FujiFilm Electronic Imaging LTD, www.ffei.co.uk finally has all their flatbed scanners described on a single site.

Last year Fuji has come out with the FineScan 2750. This scanner can be obtained more easily than the Lanovia (and at much lower price).

Keep in mind, however, that the Lanovia and the 2750 are two completely different classes of scanner. The FineScan is competition for the Creo Jazz or Jazz+. The Lanovia is an industrial-strength unit, the most solidly constructed flatbed scanner ever made. No company today would produce something as strong as the Lanovia. So if you want a scanner made of solid metal housing, opt for the Lanovia C-550.

Fujifilm originally had three classes of scanners: an outstanding drum scanner, a top of the line C-550 flatbed (my absolute favorite since it
could do 3-D objects too), and two FineScan models.

At PhotoPlus 2003, and again at an early 2004 trade show in the US, the word on the street was that Fujifilm was backing out of flatbed scanners. When we heard this from three sources, we naturally assumed this was the situation, especially considering the statements were very specific.

Thus during May, at DRUPA 2004, a huge prepress trade show in Germany, we were pleasantly surprised to meet a team of Fujifilm scanner people that were showcasing their FineScan 2750XL and Lanovia Quattro professional flatbed scanners.

Since FLAAR is a photography institute for over 30 years, and since we are now also dedicated to fine art reproduction, we are directly and personally interested in any scanner that can handle 35mm, medium format, and large format. We also cover scanning for prepress, proofing, creatives in graphic design, and in-house design departments relative to our emphasis on input for wide format inkjet printers such as Epson. Thus we are considering updating our coverage of the Fujifilm FineScan models as soon as we can have one for in-house testing at our university. So return to this page later in the summer in case we have a Fujifilm scanner by that time.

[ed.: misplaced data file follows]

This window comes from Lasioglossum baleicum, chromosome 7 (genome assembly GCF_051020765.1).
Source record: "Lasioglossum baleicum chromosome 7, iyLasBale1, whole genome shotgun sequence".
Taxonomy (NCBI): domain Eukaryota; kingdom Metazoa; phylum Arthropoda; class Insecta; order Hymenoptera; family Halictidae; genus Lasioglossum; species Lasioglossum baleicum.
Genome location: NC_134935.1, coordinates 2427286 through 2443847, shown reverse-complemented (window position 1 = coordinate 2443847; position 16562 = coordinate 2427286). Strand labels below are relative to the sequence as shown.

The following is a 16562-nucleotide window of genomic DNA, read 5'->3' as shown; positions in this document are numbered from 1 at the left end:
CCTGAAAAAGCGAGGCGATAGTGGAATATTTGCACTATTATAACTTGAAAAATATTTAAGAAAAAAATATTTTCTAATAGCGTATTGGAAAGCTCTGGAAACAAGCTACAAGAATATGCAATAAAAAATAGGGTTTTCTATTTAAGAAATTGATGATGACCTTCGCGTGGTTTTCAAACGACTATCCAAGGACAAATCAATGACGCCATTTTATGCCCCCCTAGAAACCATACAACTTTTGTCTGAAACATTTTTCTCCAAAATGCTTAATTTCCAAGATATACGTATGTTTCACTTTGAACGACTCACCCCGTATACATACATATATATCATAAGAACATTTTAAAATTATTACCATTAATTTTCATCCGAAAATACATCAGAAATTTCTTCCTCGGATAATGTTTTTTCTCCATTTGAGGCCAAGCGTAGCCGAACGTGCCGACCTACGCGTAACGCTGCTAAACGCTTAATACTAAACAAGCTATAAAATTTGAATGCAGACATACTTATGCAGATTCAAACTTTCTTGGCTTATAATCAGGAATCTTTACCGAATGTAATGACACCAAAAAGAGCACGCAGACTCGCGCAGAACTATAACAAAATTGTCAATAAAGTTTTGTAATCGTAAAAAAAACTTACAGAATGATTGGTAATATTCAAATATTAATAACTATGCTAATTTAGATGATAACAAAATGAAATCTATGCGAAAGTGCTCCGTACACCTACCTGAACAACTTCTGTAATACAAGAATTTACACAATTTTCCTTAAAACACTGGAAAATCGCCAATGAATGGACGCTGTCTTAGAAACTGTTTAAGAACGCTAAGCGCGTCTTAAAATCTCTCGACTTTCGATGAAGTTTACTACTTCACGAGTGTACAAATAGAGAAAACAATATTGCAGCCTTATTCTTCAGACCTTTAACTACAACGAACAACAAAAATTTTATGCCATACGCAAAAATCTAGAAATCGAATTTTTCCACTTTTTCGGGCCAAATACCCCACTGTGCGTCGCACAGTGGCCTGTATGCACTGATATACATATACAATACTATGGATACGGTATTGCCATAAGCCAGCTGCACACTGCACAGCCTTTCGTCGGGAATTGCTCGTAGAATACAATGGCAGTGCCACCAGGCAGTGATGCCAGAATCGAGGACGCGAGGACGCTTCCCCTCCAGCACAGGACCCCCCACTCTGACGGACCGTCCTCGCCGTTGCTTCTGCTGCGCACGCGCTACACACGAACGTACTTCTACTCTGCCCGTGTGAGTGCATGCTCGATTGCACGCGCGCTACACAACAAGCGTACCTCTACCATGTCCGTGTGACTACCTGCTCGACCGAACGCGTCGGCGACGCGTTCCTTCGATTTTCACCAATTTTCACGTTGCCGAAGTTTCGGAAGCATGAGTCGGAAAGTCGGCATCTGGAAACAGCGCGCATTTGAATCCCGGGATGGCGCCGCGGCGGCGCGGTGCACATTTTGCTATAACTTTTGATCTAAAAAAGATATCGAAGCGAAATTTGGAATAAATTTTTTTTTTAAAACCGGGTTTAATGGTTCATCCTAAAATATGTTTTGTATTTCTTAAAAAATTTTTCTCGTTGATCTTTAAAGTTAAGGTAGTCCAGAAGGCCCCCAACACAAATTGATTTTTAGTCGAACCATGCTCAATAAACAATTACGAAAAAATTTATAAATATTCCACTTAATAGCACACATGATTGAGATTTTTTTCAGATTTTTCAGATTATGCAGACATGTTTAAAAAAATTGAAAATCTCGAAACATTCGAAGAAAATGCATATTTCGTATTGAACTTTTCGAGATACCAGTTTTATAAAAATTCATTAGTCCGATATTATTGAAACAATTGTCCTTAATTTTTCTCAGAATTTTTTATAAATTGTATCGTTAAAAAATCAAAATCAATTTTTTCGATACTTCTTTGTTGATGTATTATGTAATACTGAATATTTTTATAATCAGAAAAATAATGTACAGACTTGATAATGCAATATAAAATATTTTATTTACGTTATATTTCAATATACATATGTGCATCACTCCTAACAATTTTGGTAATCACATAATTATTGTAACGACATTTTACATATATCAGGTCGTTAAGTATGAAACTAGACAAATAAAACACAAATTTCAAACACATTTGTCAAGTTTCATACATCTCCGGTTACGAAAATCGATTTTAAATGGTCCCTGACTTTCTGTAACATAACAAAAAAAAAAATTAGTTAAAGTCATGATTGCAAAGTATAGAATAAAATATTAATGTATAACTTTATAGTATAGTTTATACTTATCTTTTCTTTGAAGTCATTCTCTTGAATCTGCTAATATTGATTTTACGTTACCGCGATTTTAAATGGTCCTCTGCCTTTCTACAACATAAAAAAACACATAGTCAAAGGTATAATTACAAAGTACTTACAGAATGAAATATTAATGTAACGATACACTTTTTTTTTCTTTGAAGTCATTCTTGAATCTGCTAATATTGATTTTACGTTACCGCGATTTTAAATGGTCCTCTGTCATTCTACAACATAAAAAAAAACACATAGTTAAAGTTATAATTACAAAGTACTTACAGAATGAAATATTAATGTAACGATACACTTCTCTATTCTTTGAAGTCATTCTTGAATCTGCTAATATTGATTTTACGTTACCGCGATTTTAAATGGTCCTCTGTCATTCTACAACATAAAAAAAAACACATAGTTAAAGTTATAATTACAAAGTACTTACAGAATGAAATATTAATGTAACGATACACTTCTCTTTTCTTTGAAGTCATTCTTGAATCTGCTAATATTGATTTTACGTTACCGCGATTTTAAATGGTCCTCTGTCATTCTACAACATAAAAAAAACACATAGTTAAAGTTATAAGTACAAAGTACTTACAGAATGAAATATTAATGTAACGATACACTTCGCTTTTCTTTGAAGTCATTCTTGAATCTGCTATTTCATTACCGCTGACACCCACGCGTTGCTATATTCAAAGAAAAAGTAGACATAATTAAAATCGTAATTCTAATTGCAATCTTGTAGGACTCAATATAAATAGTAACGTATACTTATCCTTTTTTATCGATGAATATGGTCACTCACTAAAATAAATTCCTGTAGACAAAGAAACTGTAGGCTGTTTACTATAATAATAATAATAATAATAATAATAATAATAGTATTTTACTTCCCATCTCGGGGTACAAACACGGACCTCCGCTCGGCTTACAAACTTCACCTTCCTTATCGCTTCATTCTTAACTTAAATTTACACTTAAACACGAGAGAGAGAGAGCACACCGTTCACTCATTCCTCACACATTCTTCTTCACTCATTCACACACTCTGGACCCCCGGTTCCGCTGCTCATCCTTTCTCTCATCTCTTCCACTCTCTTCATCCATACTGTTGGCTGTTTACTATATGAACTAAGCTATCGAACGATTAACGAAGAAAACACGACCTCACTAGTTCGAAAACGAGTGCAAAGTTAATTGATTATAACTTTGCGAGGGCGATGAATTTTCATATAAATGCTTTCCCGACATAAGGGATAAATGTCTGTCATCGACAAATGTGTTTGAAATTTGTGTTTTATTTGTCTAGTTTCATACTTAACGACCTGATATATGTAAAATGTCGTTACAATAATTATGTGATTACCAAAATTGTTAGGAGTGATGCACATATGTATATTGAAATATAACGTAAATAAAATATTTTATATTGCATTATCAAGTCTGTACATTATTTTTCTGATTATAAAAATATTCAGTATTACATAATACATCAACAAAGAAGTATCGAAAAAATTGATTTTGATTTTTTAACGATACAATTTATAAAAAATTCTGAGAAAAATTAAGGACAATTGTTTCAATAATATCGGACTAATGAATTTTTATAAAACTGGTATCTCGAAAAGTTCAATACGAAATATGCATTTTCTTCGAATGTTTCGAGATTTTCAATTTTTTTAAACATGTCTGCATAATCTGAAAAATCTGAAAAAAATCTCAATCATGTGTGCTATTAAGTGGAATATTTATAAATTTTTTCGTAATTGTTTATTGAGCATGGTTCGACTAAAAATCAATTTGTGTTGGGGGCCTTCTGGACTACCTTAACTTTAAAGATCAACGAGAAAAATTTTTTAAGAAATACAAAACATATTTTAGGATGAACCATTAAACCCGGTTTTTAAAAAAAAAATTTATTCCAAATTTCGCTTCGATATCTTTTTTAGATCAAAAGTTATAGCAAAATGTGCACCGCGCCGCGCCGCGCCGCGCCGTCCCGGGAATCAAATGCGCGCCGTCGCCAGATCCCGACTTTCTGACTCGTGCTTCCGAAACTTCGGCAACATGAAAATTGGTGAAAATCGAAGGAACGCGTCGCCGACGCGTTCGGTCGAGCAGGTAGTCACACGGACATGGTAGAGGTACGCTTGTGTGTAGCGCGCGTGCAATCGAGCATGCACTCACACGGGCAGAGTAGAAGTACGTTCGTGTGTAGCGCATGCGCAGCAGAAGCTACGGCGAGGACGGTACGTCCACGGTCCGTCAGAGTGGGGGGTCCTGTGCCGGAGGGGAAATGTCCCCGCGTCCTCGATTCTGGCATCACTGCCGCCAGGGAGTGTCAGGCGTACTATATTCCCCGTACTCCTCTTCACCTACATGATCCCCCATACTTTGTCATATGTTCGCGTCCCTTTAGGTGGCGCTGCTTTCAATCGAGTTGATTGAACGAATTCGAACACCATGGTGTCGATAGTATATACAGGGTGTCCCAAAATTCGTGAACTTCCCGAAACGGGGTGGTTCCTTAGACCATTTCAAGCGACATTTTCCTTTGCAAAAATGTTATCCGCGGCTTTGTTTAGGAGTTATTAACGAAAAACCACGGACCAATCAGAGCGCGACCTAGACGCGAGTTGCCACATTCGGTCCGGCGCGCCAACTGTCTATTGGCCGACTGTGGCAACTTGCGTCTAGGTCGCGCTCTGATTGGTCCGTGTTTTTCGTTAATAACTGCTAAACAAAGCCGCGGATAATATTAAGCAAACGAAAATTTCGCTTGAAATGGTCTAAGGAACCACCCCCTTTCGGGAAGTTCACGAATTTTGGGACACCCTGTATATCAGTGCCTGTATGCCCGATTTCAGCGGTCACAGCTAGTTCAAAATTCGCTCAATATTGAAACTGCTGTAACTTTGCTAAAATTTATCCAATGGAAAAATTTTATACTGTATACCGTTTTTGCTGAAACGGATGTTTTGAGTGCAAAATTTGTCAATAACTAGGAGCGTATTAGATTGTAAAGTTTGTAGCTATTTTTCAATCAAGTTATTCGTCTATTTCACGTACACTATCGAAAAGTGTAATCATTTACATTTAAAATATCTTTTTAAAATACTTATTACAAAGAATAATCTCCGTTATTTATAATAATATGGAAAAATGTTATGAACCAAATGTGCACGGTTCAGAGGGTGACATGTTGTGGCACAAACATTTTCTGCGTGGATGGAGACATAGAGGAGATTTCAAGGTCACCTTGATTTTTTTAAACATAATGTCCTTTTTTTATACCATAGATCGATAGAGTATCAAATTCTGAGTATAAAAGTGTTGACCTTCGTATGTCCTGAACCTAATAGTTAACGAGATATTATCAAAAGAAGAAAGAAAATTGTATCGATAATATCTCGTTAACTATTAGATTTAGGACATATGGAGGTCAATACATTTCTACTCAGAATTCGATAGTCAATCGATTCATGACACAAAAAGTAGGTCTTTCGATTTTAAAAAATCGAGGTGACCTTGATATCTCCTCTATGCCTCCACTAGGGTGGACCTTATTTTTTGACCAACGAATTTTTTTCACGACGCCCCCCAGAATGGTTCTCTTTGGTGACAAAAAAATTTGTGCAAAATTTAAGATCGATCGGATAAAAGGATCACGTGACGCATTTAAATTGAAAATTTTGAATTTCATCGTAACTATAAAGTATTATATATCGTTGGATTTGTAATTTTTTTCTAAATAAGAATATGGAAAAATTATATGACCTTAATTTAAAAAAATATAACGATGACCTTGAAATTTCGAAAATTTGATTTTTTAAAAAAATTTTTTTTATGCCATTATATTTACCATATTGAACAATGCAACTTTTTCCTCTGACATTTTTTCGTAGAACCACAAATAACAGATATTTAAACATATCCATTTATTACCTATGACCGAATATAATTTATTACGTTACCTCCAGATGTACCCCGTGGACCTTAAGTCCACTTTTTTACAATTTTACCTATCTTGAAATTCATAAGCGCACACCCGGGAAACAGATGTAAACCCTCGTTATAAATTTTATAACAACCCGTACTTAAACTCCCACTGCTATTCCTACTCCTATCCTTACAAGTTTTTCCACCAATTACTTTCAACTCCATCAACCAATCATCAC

Direct scan of an indigenous Mayan textile laid on top of a Fuji Lanovia C-550 flatbed scanner.
Scan of a textile

Flatbed scanners
Fuji C 550 Lanovia
Fine scan 2550
Heidelberg/ Linoscan
Linotype hell saphir ultra 2
Heidelberg Linoscan 2400
Hi-end Flatbed scanners
Hi-end sophisticated scanners
Imacon Flextight photo scan
Leaf, lumina scanner (review)
Color balance/color correction
Scan samples: jaguar, Maya textile, gold turtle, gun, stamps, beaver
ArtixScan 6000XY
ArtixScan 4000t
Polaroid sprintscan scanner 4000
Sprintscan 120 for medium format film
Sprintscan multi-format including 4x5
Sprintscan 35 plus
Scan 3D objects on a flatbed scanner (Linotype-Hell)
Scitex Eversmart
Umax Power look (capabilities)
Digital recording (coins , stamps)
4x5 transparency enlarged to 60x60 inches
6x6 transparencies on a flatbed scanner (sample)